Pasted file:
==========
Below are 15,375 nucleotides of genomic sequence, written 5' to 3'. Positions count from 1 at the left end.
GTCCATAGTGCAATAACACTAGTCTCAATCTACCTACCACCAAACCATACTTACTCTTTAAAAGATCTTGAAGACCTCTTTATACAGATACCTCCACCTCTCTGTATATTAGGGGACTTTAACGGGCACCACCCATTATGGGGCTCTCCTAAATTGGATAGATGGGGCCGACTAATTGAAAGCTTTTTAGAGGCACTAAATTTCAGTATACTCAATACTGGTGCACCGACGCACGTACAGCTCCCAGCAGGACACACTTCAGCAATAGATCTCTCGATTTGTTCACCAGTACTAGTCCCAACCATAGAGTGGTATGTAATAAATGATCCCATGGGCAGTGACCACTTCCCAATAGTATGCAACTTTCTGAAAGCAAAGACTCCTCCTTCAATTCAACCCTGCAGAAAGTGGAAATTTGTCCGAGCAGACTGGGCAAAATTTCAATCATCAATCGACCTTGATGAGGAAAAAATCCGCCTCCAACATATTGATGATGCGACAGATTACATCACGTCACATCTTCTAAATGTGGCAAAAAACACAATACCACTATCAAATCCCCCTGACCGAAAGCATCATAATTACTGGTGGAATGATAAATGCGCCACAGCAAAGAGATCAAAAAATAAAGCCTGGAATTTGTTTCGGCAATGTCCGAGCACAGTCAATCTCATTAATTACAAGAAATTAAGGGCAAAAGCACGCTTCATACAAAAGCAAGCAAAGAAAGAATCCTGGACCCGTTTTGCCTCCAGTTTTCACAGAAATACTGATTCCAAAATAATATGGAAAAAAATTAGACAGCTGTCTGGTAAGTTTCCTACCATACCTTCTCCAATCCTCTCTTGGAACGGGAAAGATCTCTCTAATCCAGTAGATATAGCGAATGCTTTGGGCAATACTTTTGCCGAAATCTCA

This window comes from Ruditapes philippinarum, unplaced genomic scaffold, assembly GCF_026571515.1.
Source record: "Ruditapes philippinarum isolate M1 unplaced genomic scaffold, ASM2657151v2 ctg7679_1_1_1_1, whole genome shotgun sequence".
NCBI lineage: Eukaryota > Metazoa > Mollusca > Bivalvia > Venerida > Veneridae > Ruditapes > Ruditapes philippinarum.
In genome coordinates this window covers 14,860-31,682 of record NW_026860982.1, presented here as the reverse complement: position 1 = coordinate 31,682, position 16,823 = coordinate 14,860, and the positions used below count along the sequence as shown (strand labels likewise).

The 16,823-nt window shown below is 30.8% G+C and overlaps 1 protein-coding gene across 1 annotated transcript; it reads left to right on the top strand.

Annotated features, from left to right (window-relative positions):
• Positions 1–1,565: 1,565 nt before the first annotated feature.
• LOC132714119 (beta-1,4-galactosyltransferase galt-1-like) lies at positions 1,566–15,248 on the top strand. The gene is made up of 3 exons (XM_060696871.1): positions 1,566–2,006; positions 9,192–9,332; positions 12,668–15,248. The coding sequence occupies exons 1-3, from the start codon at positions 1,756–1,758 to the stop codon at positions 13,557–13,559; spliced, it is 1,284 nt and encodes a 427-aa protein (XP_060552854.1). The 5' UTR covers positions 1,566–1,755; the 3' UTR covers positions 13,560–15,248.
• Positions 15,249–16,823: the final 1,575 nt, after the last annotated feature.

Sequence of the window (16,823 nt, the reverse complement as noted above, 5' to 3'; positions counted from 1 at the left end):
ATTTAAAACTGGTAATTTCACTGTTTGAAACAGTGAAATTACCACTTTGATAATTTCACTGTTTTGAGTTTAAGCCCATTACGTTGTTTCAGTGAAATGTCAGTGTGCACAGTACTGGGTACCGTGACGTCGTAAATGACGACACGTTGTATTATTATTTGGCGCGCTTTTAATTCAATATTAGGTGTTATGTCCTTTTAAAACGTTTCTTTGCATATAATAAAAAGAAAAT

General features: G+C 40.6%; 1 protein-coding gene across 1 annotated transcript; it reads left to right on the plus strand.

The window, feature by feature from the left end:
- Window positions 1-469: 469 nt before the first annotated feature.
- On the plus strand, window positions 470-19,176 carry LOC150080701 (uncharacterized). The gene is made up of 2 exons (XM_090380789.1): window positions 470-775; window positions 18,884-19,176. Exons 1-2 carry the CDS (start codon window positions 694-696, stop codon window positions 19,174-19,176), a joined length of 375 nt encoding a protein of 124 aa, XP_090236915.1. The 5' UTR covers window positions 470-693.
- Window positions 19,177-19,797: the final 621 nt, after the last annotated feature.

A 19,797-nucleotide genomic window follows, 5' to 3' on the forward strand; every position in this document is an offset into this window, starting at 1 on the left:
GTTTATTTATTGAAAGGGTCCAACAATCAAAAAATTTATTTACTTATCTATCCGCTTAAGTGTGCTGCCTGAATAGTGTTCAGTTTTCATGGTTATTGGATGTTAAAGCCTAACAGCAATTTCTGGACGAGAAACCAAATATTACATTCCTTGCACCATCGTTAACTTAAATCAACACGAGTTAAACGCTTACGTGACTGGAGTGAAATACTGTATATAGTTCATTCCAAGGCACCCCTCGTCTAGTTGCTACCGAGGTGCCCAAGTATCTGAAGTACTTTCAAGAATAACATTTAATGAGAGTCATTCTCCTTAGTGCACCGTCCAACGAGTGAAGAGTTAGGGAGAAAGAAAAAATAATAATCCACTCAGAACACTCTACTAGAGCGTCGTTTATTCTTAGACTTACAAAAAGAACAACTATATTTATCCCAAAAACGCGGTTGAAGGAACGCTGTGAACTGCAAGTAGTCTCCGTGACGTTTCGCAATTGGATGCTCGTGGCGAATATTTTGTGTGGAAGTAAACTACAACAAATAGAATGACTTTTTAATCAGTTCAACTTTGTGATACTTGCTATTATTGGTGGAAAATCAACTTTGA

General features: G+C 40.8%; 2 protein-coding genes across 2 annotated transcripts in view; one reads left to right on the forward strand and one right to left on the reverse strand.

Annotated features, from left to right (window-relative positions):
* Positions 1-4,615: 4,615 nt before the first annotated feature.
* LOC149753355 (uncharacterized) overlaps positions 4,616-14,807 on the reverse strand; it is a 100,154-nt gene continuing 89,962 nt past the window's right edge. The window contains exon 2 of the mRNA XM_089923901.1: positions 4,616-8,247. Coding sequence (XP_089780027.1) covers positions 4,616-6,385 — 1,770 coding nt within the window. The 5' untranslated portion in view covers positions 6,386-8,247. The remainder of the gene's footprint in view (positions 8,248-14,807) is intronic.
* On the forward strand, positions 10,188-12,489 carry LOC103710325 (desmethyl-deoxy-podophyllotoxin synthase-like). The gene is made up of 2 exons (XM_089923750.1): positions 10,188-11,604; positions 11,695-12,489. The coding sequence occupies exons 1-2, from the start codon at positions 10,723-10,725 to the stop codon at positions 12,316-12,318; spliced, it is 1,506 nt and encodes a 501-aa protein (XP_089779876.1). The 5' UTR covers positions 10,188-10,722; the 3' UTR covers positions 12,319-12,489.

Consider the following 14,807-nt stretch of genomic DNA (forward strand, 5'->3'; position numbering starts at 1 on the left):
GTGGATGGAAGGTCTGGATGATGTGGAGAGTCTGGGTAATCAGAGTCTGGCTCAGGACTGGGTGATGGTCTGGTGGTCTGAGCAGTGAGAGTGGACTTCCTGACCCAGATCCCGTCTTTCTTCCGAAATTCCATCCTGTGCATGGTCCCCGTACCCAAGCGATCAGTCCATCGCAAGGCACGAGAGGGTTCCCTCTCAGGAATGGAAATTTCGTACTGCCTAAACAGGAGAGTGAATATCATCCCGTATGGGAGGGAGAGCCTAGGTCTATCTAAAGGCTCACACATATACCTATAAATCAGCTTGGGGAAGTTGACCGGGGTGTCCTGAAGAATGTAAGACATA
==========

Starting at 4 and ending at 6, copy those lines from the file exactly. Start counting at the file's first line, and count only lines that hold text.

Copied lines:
Source record: "Ruditapes philippinarum isolate M1 unplaced genomic scaffold, ASM2657151v2 ctg7679_1_1_1_1, whole genome shotgun sequence".
NCBI lineage: Eukaryota > Metazoa > Mollusca > Bivalvia > Venerida > Veneridae > Ruditapes > Ruditapes philippinarum.
In genome coordinates this window covers 14,860-31,682 of record NW_026860982.1, presented here as the reverse complement: position 1 = coordinate 31,682, position 16,823 = coordinate 14,860, and the positions used below count along the sequence as shown (strand labels likewise).